Analysis

There are two issues before this Court. First, has the agency satisfied its task on remand in responding to this Court’s September 2, 2015, Order? That is, has it explained why the agency “did not exclude the 123 identified turbo-charging hospitals from the charge inflation calculation for FY 2004.” Second, has the agency’s explanation in response to that question introduced new problems or inconsistencies? See Alpharma, Inc. v. Leavitt, 460 F.3d 1, 9-10 (D.C. Cir. 2006).

Before addressing both of those questions, the Court reiterates the narrow scope of the remaining issues in this case. In ordering the supplemental briefing that has now been filed, the Court emphasized that the supplementary briefing was not an opportunity to revisit issues that the Court has already conclusively decided and that it was not an opportunity for Plaintiffs to expand the modest scope of the issues remaining in this case. Plaintiffs have tried to do so. But the Court need not dignify the arguments that are not properly before the Court by addressing them any further.[2]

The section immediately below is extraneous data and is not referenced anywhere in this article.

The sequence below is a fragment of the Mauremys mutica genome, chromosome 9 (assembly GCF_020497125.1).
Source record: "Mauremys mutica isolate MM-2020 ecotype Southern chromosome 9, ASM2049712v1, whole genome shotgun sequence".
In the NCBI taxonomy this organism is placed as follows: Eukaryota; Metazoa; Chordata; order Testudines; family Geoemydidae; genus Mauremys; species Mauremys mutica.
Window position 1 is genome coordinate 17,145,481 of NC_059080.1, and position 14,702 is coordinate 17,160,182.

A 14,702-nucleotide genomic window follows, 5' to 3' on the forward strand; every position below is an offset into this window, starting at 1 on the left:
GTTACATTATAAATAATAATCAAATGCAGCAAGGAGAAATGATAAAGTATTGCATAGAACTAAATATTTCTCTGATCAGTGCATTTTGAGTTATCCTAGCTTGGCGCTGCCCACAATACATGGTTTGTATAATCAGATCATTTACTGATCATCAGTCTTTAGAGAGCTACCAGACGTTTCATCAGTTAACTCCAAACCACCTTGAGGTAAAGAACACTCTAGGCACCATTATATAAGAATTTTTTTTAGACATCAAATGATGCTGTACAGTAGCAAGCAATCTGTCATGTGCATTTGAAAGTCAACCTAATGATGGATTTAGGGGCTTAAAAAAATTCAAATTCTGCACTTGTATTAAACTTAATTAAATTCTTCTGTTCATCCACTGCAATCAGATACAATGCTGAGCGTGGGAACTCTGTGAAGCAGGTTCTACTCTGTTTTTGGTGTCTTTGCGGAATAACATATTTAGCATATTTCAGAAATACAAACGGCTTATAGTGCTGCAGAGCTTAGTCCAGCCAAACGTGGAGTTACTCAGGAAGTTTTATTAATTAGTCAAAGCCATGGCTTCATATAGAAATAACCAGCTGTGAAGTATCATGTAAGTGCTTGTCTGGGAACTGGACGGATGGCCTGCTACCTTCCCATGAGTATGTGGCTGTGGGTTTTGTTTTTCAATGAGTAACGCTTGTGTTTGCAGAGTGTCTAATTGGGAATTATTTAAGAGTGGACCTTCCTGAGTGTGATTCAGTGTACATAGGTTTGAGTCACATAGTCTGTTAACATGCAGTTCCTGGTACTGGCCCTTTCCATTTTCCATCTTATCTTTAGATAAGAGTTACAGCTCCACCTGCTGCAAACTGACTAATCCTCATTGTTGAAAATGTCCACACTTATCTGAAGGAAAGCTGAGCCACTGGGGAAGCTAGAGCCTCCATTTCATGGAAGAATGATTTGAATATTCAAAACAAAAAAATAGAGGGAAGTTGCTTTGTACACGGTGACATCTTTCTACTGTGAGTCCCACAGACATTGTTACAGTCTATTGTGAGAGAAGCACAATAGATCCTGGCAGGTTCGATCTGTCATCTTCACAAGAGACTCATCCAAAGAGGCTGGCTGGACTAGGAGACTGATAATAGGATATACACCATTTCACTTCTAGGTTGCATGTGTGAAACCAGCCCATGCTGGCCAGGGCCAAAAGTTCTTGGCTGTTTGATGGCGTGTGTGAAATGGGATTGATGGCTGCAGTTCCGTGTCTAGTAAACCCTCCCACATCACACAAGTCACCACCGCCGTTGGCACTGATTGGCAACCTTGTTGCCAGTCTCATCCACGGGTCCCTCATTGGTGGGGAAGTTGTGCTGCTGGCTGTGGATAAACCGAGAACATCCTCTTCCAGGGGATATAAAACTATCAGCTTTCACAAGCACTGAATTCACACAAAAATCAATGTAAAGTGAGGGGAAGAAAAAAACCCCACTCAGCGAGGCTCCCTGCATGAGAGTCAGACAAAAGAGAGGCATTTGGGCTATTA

Turning to the first issue that is properly before the Court, the adequacy of the agency’s explanation about why it did not exclude the 123 “turbo-charging hospitals” from the FY 2004 calculations, the Court concludes that the agency’s explanation is adequate. The Court need not reiterate the agency’s explanation at length-enough ink has been spilled in this case already. The Court finds the agency’s explanations in its Federal Register notice persuasive. The Court also finds that none of Plaintiffs’ arguments undermine the persuasiveness of that explanation, let alone the reasonableness necessary to survive this Court’s deferential review. In short, it is reasonable that the agency concluded that the other changes to the fixed loss threshold calculation scheme that were implemented in 2003-as detailed at great length in this Court’s September 2, 2015, Memorandum Opinion-were sufficient to account for the problem of turbo-charging.[3] It is also sufficient that the agency concluded that excluding the 123 hospitals from the data analysis would hurt, rather than improve, the overall quality of the data.[4]